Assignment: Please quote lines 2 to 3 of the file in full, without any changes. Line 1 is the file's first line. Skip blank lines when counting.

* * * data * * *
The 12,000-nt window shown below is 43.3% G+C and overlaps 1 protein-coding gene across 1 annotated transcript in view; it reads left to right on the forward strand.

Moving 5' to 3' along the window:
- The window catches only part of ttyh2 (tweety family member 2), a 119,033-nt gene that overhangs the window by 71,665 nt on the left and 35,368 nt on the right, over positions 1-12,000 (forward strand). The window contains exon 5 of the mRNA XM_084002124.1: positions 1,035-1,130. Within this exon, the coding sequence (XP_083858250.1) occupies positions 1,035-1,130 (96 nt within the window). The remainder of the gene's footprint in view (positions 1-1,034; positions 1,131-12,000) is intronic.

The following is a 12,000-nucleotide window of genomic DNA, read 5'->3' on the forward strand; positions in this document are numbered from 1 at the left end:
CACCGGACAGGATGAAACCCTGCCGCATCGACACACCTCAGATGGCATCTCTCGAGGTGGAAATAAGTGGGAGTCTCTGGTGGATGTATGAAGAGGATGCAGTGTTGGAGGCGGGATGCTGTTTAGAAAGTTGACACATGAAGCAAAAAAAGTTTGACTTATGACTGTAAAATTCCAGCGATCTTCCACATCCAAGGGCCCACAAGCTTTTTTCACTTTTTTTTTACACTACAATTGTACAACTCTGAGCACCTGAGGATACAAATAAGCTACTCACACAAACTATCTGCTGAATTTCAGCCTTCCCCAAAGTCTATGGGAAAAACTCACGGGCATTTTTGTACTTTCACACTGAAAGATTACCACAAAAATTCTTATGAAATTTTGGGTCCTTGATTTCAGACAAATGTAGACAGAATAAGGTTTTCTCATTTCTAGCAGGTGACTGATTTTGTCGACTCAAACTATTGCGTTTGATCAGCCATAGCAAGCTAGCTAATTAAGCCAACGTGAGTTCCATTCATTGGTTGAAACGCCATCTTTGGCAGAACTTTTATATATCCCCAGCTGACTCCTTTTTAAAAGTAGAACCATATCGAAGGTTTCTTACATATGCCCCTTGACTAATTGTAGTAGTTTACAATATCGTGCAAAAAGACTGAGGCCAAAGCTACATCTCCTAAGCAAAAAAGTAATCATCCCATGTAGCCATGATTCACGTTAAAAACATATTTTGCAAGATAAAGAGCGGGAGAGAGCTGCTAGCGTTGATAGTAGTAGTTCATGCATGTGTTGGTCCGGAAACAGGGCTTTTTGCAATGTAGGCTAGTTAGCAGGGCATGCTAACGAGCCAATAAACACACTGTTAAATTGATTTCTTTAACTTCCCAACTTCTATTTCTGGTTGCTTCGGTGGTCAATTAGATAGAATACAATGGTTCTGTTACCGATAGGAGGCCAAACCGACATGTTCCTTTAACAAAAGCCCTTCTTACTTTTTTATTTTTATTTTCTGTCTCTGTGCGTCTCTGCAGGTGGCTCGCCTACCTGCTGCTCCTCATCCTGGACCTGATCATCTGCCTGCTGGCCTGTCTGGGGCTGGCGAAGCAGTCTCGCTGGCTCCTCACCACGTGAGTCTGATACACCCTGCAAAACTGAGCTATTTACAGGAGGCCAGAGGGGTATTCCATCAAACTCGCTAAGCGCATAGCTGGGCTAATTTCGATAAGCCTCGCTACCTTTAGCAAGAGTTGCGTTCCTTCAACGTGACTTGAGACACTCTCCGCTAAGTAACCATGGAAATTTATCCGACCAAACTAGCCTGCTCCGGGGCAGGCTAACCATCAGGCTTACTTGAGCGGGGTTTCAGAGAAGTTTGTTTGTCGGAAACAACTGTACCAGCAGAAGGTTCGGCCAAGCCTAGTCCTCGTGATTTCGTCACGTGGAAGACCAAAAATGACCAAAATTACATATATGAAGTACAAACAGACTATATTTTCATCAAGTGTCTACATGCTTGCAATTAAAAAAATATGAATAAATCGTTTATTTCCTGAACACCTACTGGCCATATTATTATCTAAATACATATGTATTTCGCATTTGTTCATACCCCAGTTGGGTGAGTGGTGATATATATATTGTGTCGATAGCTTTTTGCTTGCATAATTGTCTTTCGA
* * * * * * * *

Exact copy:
Moving 5' to 3' along the window:
- The window catches only part of ttyh2 (tweety family member 2), a 119,033-nt gene that overhangs the window by 71,665 nt on the left and 35,368 nt on the right, over positions 1-12,000 (forward strand). The window contains exon 5 of the mRNA XM_084002124.1: positions 1,035-1,130. Within this exon, the coding sequence (XP_083858250.1) occupies positions 1,035-1,130 (96 nt within the window). The remainder of the gene's footprint in view (positions 1-1,034; positions 1,131-12,000) is intronic.